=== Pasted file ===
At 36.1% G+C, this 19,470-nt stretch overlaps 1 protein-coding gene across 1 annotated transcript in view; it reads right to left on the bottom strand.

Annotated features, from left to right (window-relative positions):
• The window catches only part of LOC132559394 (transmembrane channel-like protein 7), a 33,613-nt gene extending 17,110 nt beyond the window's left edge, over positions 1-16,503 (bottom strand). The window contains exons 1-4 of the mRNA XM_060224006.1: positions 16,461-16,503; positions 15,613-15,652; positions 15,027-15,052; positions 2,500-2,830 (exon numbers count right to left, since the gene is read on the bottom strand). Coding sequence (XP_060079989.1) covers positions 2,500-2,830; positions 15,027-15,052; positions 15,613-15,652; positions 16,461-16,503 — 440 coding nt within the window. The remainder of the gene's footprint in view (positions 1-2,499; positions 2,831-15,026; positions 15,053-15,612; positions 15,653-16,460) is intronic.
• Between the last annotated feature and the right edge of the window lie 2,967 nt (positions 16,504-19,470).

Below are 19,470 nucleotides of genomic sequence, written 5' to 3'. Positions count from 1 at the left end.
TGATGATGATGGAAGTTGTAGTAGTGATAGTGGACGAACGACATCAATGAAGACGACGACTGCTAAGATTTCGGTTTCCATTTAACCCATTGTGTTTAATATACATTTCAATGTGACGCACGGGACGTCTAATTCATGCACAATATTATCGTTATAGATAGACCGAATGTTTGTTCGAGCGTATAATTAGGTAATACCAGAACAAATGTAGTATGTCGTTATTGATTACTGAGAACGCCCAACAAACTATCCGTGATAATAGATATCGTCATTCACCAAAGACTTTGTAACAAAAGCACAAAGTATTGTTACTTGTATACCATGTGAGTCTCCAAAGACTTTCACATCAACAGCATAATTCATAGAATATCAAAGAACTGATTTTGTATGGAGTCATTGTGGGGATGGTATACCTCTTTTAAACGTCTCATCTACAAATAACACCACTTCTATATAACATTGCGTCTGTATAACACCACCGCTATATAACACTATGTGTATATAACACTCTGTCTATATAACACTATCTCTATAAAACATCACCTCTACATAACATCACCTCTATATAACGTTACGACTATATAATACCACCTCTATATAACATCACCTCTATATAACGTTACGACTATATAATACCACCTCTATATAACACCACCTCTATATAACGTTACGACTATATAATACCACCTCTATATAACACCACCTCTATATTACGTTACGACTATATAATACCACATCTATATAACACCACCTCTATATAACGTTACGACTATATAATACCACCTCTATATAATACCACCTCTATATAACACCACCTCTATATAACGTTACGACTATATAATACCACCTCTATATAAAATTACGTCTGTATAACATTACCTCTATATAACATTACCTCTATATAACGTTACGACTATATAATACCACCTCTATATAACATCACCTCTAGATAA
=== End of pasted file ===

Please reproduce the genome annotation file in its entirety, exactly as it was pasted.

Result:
At 36.1% G+C, this 19,470-nt stretch overlaps 1 protein-coding gene across 1 annotated transcript in view; it reads right to left on the bottom strand.

Annotated features, from left to right (window-relative positions):
• The window catches only part of LOC132559394 (transmembrane channel-like protein 7), a 33,613-nt gene extending 17,110 nt beyond the window's left edge, over positions 1-16,503 (bottom strand). The window contains exons 1-4 of the mRNA XM_060224006.1: positions 16,461-16,503; positions 15,613-15,652; positions 15,027-15,052; positions 2,500-2,830 (exon numbers count right to left, since the gene is read on the bottom strand). Coding sequence (XP_060079989.1) covers positions 2,500-2,830; positions 15,027-15,052; positions 15,613-15,652; positions 16,461-16,503 — 440 coding nt within the window. The remainder of the gene's footprint in view (positions 1-2,499; positions 2,831-15,026; positions 15,053-15,612; positions 15,653-16,460) is intronic.
• Between the last annotated feature and the right edge of the window lie 2,967 nt (positions 16,504-19,470).

Below are 19,470 nucleotides of genomic sequence, written 5' to 3'. Positions count from 1 at the left end.
TGATGATGATGGAAGTTGTAGTAGTGATAGTGGACGAACGACATCAATGAAGACGACGACTGCTAAGATTTCGGTTTCCATTTAACCCATTGTGTTTAATATACATTTCAATGTGACGCACGGGACGTCTAATTCATGCACAATATTATCGTTATAGATAGACCGAATGTTTGTTCGAGCGTATAATTAGGTAATACCAGAACAAATGTAGTATGTCGTTATTGATTACTGAGAACGCCCAACAAACTATCCGTGATAATAGATATCGTCATTCACCAAAGACTTTGTAACAAAAGCACAAAGTATTGTTACTTGTATACCATGTGAGTCTCCAAAGACTTTCACATCAACAGCATAATTCATAGAATATCAAAGAACTGATTTTGTATGGAGTCATTGTGGGGATGGTATACCTCTTTTAAACGTCTCATCTACAAATAACACCACTTCTATATAACATTGCGTCTGTATAACACCACCGCTATATAACACTATGTGTATATAACACTCTGTCTATATAACACTATCTCTATAAAACATCACCTCTACATAACATCACCTCTATATAACGTTACGACTATATAATACCACCTCTATATAACATCACCTCTATATAACGTTACGACTATATAATACCACCTCTATATAACACCACCTCTATATAACGTTACGACTATATAATACCACCTCTATATAACACCACCTCTATATTACGTTACGACTATATAATACCACATCTATATAACACCACCTCTATATAACGTTACGACTATATAATACCACCTCTATATAATACCACCTCTATATAACACCACCTCTATATAACGTTACGACTATATAATACCACCTCTATATAAAATTACGTCTGTATAACATTACCTCTATATAACATTACCTCTATATAACGTTACGACTATATAATACCACCTCTATATAACATCACCTCTAGATAA